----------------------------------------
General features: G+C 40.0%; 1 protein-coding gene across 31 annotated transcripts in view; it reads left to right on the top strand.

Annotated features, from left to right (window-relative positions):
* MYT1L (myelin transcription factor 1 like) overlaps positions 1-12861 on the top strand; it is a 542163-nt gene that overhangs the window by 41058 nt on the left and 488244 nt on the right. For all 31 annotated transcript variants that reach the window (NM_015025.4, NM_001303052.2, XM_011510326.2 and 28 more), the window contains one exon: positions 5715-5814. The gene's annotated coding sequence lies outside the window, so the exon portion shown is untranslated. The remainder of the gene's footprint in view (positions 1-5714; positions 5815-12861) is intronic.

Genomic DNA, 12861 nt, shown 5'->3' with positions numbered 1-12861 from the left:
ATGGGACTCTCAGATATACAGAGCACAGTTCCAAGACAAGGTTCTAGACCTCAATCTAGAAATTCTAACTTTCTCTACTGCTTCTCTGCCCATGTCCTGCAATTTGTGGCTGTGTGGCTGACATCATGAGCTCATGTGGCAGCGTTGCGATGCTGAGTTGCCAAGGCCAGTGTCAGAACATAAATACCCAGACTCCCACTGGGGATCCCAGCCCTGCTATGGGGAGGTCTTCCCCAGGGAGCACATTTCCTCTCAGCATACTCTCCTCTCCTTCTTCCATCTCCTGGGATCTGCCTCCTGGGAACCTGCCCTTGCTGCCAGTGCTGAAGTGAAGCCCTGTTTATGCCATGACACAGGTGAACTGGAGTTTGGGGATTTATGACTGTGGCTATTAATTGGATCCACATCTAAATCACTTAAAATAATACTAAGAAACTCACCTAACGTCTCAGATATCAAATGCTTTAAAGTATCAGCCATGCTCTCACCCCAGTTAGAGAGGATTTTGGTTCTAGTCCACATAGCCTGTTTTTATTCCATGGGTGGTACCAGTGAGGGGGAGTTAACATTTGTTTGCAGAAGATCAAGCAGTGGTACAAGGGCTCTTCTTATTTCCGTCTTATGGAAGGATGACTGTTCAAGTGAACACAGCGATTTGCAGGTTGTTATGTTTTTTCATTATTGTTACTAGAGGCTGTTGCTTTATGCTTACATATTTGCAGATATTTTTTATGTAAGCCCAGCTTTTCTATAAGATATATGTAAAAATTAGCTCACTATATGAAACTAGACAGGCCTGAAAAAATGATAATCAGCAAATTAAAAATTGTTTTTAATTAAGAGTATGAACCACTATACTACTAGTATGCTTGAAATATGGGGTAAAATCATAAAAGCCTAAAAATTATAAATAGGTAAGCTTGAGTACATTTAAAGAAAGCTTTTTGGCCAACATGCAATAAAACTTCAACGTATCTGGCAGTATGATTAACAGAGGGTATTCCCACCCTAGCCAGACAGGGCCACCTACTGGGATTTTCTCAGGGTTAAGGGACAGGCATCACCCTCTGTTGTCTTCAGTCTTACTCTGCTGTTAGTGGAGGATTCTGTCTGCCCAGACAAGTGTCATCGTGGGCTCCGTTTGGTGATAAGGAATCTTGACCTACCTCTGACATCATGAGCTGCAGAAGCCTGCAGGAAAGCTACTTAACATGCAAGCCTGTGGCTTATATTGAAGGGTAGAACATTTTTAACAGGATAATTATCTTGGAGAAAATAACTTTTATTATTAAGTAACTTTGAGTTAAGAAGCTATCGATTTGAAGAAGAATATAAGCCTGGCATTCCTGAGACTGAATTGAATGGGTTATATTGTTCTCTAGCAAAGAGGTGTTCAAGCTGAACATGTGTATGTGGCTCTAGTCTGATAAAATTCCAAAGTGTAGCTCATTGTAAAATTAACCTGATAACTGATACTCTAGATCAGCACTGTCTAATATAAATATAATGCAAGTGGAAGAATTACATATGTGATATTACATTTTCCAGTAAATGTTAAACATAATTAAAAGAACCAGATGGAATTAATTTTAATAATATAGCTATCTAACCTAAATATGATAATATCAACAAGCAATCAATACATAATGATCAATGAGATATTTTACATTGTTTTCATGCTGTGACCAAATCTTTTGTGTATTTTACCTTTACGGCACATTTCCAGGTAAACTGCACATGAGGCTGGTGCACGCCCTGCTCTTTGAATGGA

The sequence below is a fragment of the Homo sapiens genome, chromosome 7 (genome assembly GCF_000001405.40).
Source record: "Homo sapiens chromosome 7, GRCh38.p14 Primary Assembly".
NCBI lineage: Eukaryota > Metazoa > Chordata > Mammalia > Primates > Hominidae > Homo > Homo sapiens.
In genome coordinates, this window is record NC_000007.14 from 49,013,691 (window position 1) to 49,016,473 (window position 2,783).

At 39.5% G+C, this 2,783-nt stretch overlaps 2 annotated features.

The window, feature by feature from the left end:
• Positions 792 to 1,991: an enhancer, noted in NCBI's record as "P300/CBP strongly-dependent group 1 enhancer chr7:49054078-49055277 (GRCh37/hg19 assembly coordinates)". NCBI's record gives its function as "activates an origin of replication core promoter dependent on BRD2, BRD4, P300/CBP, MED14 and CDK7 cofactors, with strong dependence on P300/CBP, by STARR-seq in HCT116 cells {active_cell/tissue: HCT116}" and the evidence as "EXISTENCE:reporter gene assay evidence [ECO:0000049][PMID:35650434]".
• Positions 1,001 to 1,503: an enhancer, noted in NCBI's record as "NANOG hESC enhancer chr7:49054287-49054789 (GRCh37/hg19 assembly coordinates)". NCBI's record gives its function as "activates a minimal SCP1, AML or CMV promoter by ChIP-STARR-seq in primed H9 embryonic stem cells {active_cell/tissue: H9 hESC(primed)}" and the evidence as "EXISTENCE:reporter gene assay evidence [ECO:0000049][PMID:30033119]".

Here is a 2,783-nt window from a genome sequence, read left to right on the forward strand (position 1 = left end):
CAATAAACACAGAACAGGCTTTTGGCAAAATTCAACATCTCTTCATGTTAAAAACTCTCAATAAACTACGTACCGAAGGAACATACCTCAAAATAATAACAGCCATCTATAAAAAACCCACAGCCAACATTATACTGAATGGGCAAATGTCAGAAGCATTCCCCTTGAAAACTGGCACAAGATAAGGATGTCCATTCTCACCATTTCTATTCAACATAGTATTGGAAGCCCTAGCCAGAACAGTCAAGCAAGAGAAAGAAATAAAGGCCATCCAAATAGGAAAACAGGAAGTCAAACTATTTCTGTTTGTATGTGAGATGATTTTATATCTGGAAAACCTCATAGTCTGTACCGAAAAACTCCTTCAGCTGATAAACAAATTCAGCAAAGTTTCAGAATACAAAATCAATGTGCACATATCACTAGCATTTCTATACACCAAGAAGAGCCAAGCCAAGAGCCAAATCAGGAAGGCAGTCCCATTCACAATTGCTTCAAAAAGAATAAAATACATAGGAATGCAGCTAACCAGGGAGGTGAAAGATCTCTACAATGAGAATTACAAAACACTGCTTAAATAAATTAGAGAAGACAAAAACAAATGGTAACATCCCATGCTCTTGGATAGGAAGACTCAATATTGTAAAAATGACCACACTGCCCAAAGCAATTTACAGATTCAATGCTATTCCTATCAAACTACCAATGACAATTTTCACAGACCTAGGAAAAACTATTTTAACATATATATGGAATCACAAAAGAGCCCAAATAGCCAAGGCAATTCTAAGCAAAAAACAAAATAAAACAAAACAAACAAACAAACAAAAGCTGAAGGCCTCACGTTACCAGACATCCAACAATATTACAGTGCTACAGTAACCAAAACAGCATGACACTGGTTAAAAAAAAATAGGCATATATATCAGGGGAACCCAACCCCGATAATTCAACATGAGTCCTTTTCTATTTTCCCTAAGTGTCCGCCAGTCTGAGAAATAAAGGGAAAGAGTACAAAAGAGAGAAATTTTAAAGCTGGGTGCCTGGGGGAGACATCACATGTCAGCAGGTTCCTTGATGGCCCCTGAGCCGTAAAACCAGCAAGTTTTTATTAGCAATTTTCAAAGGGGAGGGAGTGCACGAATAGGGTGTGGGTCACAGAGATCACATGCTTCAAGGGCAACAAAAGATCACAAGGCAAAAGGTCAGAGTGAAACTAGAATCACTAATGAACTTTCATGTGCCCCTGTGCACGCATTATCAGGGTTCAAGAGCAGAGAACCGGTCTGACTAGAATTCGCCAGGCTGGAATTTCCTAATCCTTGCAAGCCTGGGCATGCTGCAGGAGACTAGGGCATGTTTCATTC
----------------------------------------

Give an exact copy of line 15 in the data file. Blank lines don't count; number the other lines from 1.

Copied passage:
CAATAAACACAGAACAGGCTTTTGGCAAAATTCAACATCTCTTCATGTTAAAAACTCTCAATAAACTACGTACCGAAGGAACATACCTCAAAATAATAACAGCCATCTATAAAAAACCCACAGCCAACATTATACTGAATGGGCAAATGTCAGAAGCATTCCCCTTGAAAACTGGCACAAGATAAGGATGTCCATTCTCACCATTTCTATTCAACATAGTATTGGAAGCCCTAGCCAGAACAGTCAAGCAAGAGAAAGAAATAAAGGCCATCCAAATAGGAAAACAGGAAGTCAAACTATTTCTGTTTGTATGTGAGATGATTTTATATCTGGAAAACCTCATAGTCTGTACCGAAAAACTCCTTCAGCTGATAAACAAATTCAGCAAAGTTTCAGAATACAAAATCAATGTGCACATATCACTAGCATTTCTATACACCAAGAAGAGCCAAGCCAAGAGCCAAATCAGGAAGGCAGTCCCATTCACAATTGCTTCAAAAAGAATAAAATACATAGGAATGCAGCTAACCAGGGAGGTGAAAGATCTCTACAATGAGAATTACAAAACACTGCTTAAATAAATTAGAGAAGACAAAAACAAATGGTAACATCCCATGCTCTTGGATAGGAAGACTCAATATTGTAAAAATGACCACACTGCCCAAAGCAATTTACAGATTCAATGCTATTCCTATCAAACTACCAATGACAATTTTCACAGACCTAGGAAAAACTATTTTAACATATATATGGAATCACAAAAGAGCCCAAATAGCCAAGGCAATTCTAAGCAAAAAACAAAATAAAACAAAACAAACAAACAAACAAAAGCTGAAGGCCTCACGTTACCAGACATCCAACAATATTACAGTGCTACAGTAACCAAAACAGCATGACACTGGTTAAAAAAAAATAGGCATATATATCAGGGGAACCCAACCCCGATAATTCAACATGAGTCCTTTTCTATTTTCCCTAAGTGTCCGCCAGTCTGAGAAATAAAGGGAAAGAGTACAAAAGAGAGAAATTTTAAAGCTGGGTGCCTGGGGGAGACATCACATGTCAGCAGGTTCCTTGATGGCCCCTGAGCCGTAAAACCAGCAAGTTTTTATTAGCAATTTTCAAAGGGGAGGGAGTGCACGAATAGGGTGTGGGTCACAGAGATCACATGCTTCAAGGGCAACAAAAGATCACAAGGCAAAAGGTCAGAGTGAAACTAGAATCACTAATGAACTTTCATGTGCCCCTGTGCACGCATTATCAGGGTTCAAGAGCAGAGAACCGGTCTGACTAGAATTCGCCAGGCTGGAATTTCCTAATCCTTGCAAGCCTGGGCATGCTGCAGGAGACTAGGGCATGTTTCATTC